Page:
AUSTRALIAN Adam Scott says The Masters makes him nervous but he's excited to tee up at this year's US Open.
Speaking on Wednesday before the year's second major, the former US Masters champion said he felt the opposite to four-time major winner Rory McIlroy who revealed yesterday excitement didn't describe his feelings about this week.
On Tuesday at Oakmont, McIlroy said, "excitement is a good way to describe Augusta, but it really depends on the venue that you play the US Open.
“This week, it’s definitely … it’s not excitement.”
But when asked if he felt the same as McIlroy, Scott expressed different memories of the emotions he has felt before the year’s first two majors.
“I feel most nervous at The Masters every year because there’s such a buildup to getting there,” Scott said at Oakmont.
“I was nervous for the Masters and I’m more excited to get this one going.
“I really feel that if I can execute and play my style of golf this US Open, I haven’t seen a better setup for me personally than this.
“If I can drive the ball how I usually do, I think I’m at a little bit of an advantage starting out playing from down the fairway here this week.
“So, I’m excited about this week.”
On Wednesday, Scott played five practise holes with Hideki Matsuyama, Yusaku Miyazato and Danny Lee before finishing early and heading to the practice areas as morning mowing slowed down the rounds.
A lot of attention this week has focussed on the length of the rough and Mike Davis, the USGA's executive director and chief executive officer, confirmed earlier on Tuesday the organisation felt the rough was too penal when they arrived at the course last Monday.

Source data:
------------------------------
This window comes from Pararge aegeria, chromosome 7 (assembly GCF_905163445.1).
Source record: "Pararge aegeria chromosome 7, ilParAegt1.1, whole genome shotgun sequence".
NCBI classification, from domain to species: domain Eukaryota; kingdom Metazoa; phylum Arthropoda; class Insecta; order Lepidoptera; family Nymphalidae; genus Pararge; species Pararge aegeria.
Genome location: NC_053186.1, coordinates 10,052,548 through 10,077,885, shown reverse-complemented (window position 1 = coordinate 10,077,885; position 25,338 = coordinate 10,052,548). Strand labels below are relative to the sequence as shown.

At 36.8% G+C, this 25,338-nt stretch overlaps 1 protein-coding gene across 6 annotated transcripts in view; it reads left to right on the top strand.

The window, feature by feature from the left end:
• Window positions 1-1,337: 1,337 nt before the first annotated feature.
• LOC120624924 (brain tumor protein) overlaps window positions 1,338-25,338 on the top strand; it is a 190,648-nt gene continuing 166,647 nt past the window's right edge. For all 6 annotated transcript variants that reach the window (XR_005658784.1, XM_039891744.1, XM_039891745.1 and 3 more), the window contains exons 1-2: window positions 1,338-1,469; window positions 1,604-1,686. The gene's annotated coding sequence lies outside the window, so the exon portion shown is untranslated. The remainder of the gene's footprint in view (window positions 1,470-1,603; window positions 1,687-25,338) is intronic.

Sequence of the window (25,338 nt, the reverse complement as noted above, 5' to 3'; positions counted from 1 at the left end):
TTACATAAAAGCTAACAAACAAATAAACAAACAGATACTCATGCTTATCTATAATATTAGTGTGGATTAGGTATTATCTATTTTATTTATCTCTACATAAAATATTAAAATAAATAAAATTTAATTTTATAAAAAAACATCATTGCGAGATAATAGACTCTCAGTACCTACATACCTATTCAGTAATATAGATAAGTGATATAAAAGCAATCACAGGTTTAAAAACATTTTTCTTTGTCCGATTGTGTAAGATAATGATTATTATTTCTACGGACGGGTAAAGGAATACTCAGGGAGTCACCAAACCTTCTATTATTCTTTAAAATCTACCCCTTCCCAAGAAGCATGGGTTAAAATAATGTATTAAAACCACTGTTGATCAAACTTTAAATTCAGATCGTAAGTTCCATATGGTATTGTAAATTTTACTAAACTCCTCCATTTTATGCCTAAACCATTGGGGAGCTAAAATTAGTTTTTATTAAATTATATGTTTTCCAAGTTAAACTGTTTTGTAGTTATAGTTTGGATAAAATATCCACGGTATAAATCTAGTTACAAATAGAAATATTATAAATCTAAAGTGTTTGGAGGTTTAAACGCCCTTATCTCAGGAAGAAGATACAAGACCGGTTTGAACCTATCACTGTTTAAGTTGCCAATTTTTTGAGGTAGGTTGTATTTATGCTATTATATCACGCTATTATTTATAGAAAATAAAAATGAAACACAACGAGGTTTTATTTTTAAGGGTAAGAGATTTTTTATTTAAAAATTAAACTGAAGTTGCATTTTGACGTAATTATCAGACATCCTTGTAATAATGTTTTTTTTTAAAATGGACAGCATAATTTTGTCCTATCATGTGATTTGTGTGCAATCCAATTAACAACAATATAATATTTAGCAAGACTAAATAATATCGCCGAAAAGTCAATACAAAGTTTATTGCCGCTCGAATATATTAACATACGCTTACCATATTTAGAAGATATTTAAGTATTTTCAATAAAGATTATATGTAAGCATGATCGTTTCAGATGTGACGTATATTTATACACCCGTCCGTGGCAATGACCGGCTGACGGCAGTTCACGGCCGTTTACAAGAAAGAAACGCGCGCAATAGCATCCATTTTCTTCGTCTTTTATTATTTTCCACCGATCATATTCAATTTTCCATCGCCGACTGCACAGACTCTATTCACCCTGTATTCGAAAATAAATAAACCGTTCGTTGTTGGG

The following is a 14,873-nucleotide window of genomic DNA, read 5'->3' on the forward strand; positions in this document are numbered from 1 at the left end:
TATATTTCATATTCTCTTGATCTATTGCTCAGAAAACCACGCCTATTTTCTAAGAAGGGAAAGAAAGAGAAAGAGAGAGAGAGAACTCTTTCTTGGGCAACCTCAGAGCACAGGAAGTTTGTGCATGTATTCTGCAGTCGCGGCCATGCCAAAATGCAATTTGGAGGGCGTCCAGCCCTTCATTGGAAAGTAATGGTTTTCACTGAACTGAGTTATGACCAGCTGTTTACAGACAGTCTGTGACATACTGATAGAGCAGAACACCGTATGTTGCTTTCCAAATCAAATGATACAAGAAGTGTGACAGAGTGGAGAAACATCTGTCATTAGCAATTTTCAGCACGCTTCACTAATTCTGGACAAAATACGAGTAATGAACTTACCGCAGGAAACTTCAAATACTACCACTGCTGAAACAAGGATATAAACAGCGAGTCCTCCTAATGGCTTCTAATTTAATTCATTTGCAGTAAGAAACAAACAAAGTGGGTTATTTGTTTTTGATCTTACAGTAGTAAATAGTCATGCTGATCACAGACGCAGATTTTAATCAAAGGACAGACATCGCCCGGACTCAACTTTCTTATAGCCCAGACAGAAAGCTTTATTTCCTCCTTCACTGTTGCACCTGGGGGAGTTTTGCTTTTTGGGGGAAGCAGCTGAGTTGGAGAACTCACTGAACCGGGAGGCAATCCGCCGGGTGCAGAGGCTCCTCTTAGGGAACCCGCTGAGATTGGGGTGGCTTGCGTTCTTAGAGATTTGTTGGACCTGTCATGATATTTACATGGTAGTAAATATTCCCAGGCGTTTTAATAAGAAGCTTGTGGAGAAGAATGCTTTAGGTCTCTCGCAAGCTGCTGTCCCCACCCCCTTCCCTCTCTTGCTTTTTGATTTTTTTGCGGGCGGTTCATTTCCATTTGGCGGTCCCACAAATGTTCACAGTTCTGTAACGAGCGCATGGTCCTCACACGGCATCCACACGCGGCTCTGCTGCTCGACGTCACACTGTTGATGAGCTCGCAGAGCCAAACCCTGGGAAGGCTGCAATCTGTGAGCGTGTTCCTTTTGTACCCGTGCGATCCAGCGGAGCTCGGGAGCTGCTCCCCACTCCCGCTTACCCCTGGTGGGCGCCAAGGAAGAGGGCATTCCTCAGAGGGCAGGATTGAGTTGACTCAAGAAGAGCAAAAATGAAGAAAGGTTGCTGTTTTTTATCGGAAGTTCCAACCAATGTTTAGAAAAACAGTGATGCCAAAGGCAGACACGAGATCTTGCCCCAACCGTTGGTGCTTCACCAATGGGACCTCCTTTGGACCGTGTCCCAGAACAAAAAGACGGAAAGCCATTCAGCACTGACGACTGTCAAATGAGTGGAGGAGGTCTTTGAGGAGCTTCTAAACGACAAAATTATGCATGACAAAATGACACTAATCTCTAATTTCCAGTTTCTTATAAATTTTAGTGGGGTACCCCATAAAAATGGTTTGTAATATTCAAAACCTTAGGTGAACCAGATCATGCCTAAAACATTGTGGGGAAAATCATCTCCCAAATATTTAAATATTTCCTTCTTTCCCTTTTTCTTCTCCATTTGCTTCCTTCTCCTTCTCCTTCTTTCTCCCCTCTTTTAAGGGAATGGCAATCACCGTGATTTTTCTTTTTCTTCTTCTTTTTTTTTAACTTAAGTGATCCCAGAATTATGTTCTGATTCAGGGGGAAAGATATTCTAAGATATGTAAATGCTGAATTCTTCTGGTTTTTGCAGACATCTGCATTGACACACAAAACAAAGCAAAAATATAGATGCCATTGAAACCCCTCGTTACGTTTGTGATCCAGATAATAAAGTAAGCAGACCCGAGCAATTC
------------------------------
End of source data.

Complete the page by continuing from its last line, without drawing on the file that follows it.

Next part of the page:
The tournament grounds staff have been mowing tee to green so players are able to hit through the grain, rather than against it and preventing the club from moving properly.
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Scott, who played at Oakmont at the 2007 US Open but missed the cut after rounds of 76 and 82, believes the course’s rough is thicker this year.
“I don’t really think too much is different between '07 and this year. Maybe the rough is thicker this time around,” Scott said.
“However, I found it quite difficult in 2007 as well!
“I don’t have a lot of great memories. I only played two rounds here, unfortunately that year, and I played poorly.
“So, I definitely would like to turn that around this week and have a much more memorable experience at Oakmont. I’ve enjoyed my practice rounds and my early scouting trip up here.”
Scott has made the cut in his last four outings at the US Open, highlighted with a share of ninth at Pinehurst in 2014 and a spectacular final round 64 at Chambers Bay last year that rocketed him up to T4.
“Last year I played well at Chambers Bay,” Scott said. “Had a great last round to finish fairly high up and for a moment having a fleeting thought of posting a score and maybe being a chance to catch the leaders.”
This year at Oakmont, Scott is playing the first two rounds in one of the marquee groups, paired with compatriot and World Number One Jason Day, as well as former British Open champion Louis Oosthuizen.
“I’ve got a great group with Jason and Louis this week,” Scott said.
“We’re all very familiar with each other’s games and obviously very comfortable playing with each other.
“But being familiar with their games is sometimes helpful at these big events and can kind of put you at ease a little bit, whether it’s teeing off or at some point in the round certainly can feed off each other or each other’s good golf.”
Scott, Day and Oosthuizen tee off on Thursday from the 1st tee at 2:20pm (local Pittsburgh time).
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